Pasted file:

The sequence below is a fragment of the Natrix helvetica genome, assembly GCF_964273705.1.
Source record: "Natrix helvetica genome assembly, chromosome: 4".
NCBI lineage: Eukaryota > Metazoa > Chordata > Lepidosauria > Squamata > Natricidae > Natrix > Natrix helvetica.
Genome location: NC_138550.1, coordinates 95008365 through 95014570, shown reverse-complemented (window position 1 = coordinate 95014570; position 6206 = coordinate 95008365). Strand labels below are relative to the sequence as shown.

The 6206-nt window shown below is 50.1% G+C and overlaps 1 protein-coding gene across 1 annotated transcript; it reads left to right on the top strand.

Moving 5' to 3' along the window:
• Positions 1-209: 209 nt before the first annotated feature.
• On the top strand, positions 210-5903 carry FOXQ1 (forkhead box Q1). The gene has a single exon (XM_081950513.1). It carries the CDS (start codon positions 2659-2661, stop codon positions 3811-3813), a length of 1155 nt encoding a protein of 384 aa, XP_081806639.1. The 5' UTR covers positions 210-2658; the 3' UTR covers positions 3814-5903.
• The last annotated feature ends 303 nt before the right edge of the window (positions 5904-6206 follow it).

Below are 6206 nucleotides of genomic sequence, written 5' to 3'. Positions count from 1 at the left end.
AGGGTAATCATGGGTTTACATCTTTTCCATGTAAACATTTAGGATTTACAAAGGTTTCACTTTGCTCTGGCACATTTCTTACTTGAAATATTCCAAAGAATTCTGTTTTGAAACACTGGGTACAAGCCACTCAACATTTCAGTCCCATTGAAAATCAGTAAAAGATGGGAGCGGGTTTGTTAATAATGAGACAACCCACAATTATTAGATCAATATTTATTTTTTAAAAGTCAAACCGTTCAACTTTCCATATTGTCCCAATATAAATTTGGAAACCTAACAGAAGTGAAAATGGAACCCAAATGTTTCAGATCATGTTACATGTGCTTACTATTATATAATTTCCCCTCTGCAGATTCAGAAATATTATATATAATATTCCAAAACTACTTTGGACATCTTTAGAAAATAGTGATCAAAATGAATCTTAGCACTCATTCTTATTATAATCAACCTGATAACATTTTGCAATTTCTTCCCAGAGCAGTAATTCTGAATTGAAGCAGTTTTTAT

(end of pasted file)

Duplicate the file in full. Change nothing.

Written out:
The sequence below is a fragment of the Natrix helvetica genome, assembly GCF_964273705.1.
Source record: "Natrix helvetica genome assembly, chromosome: 4".
NCBI lineage: Eukaryota > Metazoa > Chordata > Lepidosauria > Squamata > Natricidae > Natrix > Natrix helvetica.
Genome location: NC_138550.1, coordinates 95008365 through 95014570, shown reverse-complemented (window position 1 = coordinate 95014570; position 6206 = coordinate 95008365). Strand labels below are relative to the sequence as shown.

The 6206-nt window shown below is 50.1% G+C and overlaps 1 protein-coding gene across 1 annotated transcript; it reads left to right on the top strand.

Moving 5' to 3' along the window:
• Positions 1-209: 209 nt before the first annotated feature.
• On the top strand, positions 210-5903 carry FOXQ1 (forkhead box Q1). The gene has a single exon (XM_081950513.1). It carries the CDS (start codon positions 2659-2661, stop codon positions 3811-3813), a length of 1155 nt encoding a protein of 384 aa, XP_081806639.1. The 5' UTR covers positions 210-2658; the 3' UTR covers positions 3814-5903.
• The last annotated feature ends 303 nt before the right edge of the window (positions 5904-6206 follow it).

Below are 6206 nucleotides of genomic sequence, written 5' to 3'. Positions count from 1 at the left end.
AGGGTAATCATGGGTTTACATCTTTTCCATGTAAACATTTAGGATTTACAAAGGTTTCACTTTGCTCTGGCACATTTCTTACTTGAAATATTCCAAAGAATTCTGTTTTGAAACACTGGGTACAAGCCACTCAACATTTCAGTCCCATTGAAAATCAGTAAAAGATGGGAGCGGGTTTGTTAATAATGAGACAACCCACAATTATTAGATCAATATTTATTTTTTAAAAGTCAAACCGTTCAACTTTCCATATTGTCCCAATATAAATTTGGAAACCTAACAGAAGTGAAAATGGAACCCAAATGTTTCAGATCATGTTACATGTGCTTACTATTATATAATTTCCCCTCTGCAGATTCAGAAATATTATATATAATATTCCAAAACTACTTTGGACATCTTTAGAAAATAGTGATCAAAATGAATCTTAGCACTCATTCTTATTATAATCAACCTGATAACATTTTGCAATTTCTTCCCAGAGCAGTAATTCTGAATTGAAGCAGTTTTTAT